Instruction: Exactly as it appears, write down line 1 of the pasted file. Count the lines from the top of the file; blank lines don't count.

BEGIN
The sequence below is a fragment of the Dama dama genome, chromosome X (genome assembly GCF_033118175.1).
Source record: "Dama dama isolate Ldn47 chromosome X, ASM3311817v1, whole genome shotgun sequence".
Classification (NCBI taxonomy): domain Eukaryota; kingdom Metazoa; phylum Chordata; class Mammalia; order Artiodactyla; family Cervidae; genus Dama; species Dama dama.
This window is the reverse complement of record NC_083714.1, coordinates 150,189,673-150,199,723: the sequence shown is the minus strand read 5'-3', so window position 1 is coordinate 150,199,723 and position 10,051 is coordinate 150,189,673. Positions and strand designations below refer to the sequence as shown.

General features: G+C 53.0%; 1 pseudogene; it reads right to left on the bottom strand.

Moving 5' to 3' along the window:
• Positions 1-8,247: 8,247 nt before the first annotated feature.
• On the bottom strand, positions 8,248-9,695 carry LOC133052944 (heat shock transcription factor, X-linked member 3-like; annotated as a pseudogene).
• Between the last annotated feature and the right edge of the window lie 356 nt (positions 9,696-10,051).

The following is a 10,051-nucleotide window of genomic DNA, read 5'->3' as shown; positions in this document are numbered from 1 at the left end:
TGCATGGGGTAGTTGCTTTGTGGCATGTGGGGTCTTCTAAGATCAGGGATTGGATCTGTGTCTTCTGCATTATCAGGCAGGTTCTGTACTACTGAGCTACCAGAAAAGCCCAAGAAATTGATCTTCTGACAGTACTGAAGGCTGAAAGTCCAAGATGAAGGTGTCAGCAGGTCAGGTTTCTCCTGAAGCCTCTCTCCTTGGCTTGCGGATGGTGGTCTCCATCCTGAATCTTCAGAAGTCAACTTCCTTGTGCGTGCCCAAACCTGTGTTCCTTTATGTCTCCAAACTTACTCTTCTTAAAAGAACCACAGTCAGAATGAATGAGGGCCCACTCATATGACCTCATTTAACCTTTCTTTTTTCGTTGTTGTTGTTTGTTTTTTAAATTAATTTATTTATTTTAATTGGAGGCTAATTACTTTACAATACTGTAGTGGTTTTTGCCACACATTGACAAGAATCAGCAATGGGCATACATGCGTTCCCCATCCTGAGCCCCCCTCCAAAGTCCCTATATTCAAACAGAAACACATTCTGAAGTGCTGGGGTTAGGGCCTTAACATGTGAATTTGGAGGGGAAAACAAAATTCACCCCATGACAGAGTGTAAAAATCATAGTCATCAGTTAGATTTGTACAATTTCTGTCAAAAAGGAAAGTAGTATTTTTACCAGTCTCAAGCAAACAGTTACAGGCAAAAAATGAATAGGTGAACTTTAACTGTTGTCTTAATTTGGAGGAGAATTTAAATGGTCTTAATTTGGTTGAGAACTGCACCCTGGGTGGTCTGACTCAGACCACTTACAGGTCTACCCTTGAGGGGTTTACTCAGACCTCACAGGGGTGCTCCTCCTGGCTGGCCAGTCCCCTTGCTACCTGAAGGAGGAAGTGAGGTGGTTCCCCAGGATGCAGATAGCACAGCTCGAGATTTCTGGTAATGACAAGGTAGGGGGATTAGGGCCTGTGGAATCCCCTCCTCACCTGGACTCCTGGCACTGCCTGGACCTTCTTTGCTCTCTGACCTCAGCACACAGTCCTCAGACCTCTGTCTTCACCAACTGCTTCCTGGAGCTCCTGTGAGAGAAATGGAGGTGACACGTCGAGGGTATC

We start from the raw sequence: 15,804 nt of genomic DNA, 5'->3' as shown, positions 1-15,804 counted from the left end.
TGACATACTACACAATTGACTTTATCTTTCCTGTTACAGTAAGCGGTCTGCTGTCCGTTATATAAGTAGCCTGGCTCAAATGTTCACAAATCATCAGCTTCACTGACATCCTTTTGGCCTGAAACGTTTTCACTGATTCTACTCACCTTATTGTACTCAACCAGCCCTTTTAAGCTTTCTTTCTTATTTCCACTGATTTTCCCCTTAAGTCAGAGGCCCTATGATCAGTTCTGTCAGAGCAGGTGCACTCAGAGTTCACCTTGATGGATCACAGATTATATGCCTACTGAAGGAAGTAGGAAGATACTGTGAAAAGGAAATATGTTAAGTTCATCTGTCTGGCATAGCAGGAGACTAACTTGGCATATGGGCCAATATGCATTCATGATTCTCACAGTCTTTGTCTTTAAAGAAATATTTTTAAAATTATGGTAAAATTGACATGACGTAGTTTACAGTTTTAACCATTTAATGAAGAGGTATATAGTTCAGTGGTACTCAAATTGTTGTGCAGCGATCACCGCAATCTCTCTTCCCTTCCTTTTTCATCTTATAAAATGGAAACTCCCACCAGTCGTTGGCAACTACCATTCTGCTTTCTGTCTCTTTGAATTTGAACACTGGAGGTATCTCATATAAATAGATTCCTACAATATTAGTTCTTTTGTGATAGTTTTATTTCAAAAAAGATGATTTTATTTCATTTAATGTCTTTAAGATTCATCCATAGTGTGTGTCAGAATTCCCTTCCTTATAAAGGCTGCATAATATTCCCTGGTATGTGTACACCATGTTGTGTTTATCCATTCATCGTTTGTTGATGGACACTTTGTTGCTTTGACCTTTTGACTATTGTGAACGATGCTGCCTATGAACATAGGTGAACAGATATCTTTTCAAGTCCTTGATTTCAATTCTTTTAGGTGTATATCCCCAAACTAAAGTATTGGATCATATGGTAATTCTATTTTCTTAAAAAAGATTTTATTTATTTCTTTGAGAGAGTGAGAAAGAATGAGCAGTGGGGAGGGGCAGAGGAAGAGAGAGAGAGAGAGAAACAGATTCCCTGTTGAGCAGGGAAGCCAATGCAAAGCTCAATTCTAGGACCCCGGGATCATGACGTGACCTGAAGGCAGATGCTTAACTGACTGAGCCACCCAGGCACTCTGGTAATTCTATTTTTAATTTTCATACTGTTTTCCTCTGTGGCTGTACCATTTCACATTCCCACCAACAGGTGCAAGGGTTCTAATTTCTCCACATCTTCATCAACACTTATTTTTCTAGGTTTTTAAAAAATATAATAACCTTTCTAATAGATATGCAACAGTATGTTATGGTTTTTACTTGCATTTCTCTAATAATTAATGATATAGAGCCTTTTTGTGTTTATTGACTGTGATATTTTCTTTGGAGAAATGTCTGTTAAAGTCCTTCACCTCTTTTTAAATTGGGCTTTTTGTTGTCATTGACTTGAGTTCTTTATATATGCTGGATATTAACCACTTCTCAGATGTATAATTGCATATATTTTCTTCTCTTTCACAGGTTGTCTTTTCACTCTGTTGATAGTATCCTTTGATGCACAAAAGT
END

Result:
The sequence below is a fragment of the Dama dama genome, chromosome X (genome assembly GCF_033118175.1).